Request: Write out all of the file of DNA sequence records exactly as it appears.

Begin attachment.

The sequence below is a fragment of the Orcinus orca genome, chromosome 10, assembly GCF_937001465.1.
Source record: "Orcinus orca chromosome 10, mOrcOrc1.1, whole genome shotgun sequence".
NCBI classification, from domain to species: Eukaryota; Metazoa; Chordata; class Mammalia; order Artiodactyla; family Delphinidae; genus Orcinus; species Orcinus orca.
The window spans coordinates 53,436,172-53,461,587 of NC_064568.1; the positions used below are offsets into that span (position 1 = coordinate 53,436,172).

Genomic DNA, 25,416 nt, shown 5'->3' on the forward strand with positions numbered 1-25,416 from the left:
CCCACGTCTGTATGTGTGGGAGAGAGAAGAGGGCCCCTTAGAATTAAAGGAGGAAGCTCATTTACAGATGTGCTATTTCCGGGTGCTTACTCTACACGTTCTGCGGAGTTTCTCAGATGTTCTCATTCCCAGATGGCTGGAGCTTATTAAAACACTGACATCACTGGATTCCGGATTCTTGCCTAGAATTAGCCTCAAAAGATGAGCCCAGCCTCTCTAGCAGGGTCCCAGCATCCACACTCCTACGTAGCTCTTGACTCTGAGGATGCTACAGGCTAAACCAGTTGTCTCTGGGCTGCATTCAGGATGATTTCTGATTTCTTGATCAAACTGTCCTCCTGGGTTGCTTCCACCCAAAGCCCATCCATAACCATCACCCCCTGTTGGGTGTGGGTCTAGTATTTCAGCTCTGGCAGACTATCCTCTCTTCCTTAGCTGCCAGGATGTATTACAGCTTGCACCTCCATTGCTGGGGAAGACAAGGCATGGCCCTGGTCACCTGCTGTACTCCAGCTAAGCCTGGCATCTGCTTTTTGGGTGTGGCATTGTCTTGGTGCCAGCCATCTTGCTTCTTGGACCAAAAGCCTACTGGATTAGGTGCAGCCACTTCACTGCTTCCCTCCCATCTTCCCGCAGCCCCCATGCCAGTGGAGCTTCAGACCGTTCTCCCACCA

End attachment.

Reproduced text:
The sequence below is a fragment of the Orcinus orca genome, chromosome 10, assembly GCF_937001465.1.
Source record: "Orcinus orca chromosome 10, mOrcOrc1.1, whole genome shotgun sequence".
NCBI classification, from domain to species: Eukaryota; Metazoa; Chordata; class Mammalia; order Artiodactyla; family Delphinidae; genus Orcinus; species Orcinus orca.
The window spans coordinates 53,436,172-53,461,587 of NC_064568.1; the positions used below are offsets into that span (position 1 = coordinate 53,436,172).

Genomic DNA, 25,416 nt, shown 5'->3' on the forward strand with positions numbered 1-25,416 from the left:
CCCACGTCTGTATGTGTGGGAGAGAGAAGAGGGCCCCTTAGAATTAAAGGAGGAAGCTCATTTACAGATGTGCTATTTCCGGGTGCTTACTCTACACGTTCTGCGGAGTTTCTCAGATGTTCTCATTCCCAGATGGCTGGAGCTTATTAAAACACTGACATCACTGGATTCCGGATTCTTGCCTAGAATTAGCCTCAAAAGATGAGCCCAGCCTCTCTAGCAGGGTCCCAGCATCCACACTCCTACGTAGCTCTTGACTCTGAGGATGCTACAGGCTAAACCAGTTGTCTCTGGGCTGCATTCAGGATGATTTCTGATTTCTTGATCAAACTGTCCTCCTGGGTTGCTTCCACCCAAAGCCCATCCATAACCATCACCCCCTGTTGGGTGTGGGTCTAGTATTTCAGCTCTGGCAGACTATCCTCTCTTCCTTAGCTGCCAGGATGTATTACAGCTTGCACCTCCATTGCTGGGGAAGACAAGGCATGGCCCTGGTCACCTGCTGTACTCCAGCTAAGCCTGGCATCTGCTTTTTGGGTGTGGCATTGTCTTGGTGCCAGCCATCTTGCTTCTTGGACCAAAAGCCTACTGGATTAGGTGCAGCCACTTCACTGCTTCCCTCCCATCTTCCCGCAGCCCCCATGCCAGTGGAGCTTCAGACCGTTCTCCCACCA